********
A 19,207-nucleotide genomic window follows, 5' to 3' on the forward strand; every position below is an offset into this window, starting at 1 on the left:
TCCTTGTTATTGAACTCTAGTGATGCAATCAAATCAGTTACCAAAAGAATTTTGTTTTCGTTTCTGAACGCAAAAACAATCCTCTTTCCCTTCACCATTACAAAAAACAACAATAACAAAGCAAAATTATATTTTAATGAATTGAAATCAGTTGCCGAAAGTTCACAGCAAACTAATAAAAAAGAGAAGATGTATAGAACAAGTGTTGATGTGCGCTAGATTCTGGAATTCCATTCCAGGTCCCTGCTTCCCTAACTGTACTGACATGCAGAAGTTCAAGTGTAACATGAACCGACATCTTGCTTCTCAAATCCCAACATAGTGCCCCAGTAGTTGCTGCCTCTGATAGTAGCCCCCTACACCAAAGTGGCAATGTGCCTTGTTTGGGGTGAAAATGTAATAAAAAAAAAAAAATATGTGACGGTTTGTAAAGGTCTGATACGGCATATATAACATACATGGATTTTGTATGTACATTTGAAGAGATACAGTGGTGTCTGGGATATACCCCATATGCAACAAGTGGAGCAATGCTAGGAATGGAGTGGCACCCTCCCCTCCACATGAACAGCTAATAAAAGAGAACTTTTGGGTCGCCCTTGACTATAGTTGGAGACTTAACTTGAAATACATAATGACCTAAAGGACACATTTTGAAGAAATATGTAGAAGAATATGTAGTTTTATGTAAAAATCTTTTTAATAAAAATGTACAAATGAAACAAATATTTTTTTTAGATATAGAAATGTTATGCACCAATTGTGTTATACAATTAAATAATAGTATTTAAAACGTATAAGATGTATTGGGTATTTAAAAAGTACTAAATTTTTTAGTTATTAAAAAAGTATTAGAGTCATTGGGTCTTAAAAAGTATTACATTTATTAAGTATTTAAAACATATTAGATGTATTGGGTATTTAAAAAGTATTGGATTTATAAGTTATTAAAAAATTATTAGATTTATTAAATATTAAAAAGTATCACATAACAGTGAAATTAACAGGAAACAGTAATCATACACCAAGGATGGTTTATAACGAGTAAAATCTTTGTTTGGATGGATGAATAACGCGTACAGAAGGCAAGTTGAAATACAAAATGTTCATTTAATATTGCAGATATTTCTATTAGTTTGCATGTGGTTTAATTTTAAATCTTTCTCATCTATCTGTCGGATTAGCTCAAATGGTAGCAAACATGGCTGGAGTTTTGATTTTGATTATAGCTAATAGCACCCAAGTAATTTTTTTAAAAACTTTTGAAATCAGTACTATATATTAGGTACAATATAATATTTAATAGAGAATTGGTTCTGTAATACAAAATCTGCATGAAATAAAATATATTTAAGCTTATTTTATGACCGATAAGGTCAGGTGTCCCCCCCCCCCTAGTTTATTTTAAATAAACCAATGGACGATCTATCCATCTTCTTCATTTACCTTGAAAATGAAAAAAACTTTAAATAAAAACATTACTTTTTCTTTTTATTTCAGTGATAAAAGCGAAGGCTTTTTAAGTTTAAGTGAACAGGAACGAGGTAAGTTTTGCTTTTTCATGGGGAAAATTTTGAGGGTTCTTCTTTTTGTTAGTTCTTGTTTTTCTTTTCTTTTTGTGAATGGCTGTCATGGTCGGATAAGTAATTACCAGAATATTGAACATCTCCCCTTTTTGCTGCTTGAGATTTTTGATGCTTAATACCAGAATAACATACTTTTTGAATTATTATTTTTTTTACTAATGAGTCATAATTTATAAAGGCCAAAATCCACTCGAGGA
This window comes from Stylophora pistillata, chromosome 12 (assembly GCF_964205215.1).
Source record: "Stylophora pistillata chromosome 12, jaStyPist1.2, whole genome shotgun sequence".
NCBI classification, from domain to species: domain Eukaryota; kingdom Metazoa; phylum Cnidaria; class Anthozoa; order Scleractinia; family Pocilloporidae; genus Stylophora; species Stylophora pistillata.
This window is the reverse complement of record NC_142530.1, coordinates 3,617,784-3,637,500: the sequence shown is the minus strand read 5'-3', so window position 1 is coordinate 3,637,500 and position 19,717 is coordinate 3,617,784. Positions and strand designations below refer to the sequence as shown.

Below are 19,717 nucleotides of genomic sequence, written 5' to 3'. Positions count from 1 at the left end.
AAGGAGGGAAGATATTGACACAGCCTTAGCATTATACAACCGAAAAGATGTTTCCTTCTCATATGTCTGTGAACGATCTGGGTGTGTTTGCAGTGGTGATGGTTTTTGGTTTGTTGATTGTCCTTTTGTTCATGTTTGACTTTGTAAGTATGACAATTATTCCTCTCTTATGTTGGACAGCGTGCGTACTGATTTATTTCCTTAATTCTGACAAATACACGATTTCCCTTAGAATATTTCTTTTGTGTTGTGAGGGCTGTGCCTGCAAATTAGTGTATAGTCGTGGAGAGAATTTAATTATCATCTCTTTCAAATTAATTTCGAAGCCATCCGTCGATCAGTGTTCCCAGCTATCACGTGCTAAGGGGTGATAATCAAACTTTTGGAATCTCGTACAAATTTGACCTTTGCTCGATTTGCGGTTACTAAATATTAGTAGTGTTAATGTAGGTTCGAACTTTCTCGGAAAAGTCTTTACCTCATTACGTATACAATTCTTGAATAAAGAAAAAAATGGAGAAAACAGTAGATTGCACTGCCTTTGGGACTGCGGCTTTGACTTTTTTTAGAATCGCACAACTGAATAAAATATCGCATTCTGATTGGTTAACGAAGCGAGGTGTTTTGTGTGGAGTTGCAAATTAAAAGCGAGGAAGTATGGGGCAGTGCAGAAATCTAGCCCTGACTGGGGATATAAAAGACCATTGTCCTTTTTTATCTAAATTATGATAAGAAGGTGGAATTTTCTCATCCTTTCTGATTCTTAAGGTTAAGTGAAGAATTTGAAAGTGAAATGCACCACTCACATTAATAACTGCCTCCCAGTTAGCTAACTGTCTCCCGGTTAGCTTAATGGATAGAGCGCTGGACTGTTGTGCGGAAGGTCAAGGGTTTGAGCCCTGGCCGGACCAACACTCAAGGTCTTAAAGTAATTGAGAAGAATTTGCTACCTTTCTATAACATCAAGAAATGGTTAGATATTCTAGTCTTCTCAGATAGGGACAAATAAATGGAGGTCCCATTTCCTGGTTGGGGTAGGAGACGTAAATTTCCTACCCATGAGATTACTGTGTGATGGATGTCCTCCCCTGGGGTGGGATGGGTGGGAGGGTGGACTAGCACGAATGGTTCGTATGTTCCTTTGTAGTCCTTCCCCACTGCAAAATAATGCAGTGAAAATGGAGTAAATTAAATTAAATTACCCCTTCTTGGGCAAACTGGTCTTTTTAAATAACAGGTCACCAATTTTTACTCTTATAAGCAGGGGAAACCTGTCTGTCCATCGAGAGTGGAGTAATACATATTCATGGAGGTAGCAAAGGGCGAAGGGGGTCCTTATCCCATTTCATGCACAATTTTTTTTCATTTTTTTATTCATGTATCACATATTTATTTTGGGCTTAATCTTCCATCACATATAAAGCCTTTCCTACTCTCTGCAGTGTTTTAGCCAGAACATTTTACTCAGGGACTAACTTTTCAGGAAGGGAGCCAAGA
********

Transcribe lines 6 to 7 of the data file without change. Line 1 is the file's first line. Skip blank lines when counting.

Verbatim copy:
This window is the reverse complement of record NC_142530.1, coordinates 3,617,784-3,637,500: the sequence shown is the minus strand read 5'-3', so window position 1 is coordinate 3,637,500 and position 19,717 is coordinate 3,617,784. Positions and strand designations below refer to the sequence as shown.

Below are 19,717 nucleotides of genomic sequence, written 5' to 3'. Positions count from 1 at the left end.